Fighting financial crime
Mette Viddal Øi (25) works on preventing and uncovering money laundering. ‘Banks manage substantial assets and are responsible for making sure these assets are not used in a criminal capacity.
'The most important thing for me, is that I spend my life doing something that feels useful. Everyone who has worked in a bank has had some training in combating financial crime. When the opportunity to work in this field came up, it felt very useful and appropriate for my skill set,’ says the former NHH student.
Mette Viddal Øi had graduated with a degree in business economics in summer 2019, with a master’s degree in Economics and Business Administration. She now works in anti-money laundering in Nordea.
International team fighting crime
‘All banks have a social responsibility to prevent financial crime. We are working on developing solutions to protect customers’ financial interests and contribute to fighting money laundering, bribes and terrorism financing,' says Øi.
Although based in Oslo, she continuously cooperates with colleagues in all the countries where Nordea operates. She normally works as part of a Nordic team, responsible for defining and prioritising work tasks for a larger international team.
‘One of the most important things a bank can do is to know their customers. It’s all about banks having good procedures for screening new customers or processing large transactions. If we know our customers, it's easier to prevent and uncover financial crime,’ she says.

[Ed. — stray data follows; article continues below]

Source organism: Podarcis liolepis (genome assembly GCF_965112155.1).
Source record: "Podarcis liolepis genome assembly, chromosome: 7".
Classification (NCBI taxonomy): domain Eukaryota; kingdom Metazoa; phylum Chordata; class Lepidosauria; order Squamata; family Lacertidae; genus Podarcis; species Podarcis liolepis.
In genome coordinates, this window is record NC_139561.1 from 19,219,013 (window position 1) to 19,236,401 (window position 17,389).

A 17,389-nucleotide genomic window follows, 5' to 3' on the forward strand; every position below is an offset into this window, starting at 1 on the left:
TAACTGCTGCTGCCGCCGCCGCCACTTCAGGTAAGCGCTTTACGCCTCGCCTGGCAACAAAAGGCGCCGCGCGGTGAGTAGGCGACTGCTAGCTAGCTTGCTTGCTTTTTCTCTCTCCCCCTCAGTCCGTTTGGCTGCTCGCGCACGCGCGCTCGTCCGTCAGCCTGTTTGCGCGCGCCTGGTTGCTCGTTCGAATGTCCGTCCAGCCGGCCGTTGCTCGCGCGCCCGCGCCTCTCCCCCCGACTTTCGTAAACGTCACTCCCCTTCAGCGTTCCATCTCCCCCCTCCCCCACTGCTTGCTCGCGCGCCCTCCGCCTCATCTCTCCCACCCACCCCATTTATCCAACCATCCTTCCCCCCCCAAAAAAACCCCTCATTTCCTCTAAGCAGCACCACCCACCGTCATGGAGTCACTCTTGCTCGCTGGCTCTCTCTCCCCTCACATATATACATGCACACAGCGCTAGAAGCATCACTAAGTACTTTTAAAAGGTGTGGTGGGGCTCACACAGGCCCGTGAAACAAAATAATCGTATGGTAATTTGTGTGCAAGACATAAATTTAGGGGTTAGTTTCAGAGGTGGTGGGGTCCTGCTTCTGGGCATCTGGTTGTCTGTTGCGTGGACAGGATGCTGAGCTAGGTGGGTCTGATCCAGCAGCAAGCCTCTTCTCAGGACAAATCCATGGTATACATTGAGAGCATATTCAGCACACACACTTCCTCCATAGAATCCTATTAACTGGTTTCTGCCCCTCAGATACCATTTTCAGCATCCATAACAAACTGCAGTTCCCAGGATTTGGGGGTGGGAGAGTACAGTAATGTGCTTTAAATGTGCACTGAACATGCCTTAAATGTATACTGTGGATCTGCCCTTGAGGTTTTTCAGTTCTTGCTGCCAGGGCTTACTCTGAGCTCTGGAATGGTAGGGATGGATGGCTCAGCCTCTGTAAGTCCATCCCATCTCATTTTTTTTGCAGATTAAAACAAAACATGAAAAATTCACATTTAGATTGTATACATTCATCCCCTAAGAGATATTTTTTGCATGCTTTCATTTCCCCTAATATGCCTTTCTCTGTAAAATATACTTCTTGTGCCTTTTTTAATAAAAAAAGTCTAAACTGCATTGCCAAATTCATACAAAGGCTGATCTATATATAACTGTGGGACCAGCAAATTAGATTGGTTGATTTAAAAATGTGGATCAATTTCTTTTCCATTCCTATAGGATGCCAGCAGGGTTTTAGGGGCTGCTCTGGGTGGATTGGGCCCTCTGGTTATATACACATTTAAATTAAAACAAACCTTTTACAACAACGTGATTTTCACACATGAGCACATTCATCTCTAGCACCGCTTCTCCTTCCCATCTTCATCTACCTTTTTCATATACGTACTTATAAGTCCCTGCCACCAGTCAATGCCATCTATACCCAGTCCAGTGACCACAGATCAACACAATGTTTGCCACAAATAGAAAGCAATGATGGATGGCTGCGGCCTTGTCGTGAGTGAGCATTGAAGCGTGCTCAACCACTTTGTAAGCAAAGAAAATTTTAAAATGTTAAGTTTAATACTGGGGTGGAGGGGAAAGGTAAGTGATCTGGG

From part-time to full-time
The former NHH student worked part-time for most of her studies, first at DNB and then Nordea. However, it was by no means a given that she would pursue a career in the banking sector.
‘I was convinced that I wanted a job in the non-profit sector, or in a company working on sustainability,’ she says.
During her studies at NHH, she was engaged in challenges related to food security. She first delved into the topic at a summer course at CBS. Later, she took part in an internship in Food Forward in South Africa, as part of the summer programme in social entrepreneurship. She has also written a master’s thesis on food security for the FOOD Research Project at NHH.
Øi sees several similarities between the role she has today, and her wish to work for a non-profit organisation. She says both are about exerting a positive influence on society.
‘Nordea is Northern Europe’s largest financial group, and we manage substantial assets. It’s important that we ensure that the money coming in has been earned legitimately, and that the money going out does not contribute to financial crime,’ she says.
‘Going my own way’
Øi says that her time at NHH was both exciting and eventful. Øi believes that as a business economics graduate, you get the opportunity to specialise in particular areas, as well as acquiring more general knowledge.
When she applied to NHH, she was very unsure of what she wanted to do. It was important to choose an education that provided many options.
‘At NHH, I have been able to choose my own way. It was important for me to have the opportunity to take ECTS during the summer holidays. It gave me the opportunity to work beside my studies, be active in the student association at NHH, as well as turning my passion into part of my degree,’ says Øi.
‘My best advice to current students is to have the courage to test out what interests you, and take the opportunities that arise.
'Do what's really meaningful to you. What you have done will reflect who you are, and the skills you possess. That is important for future employers,’ says the NHH student.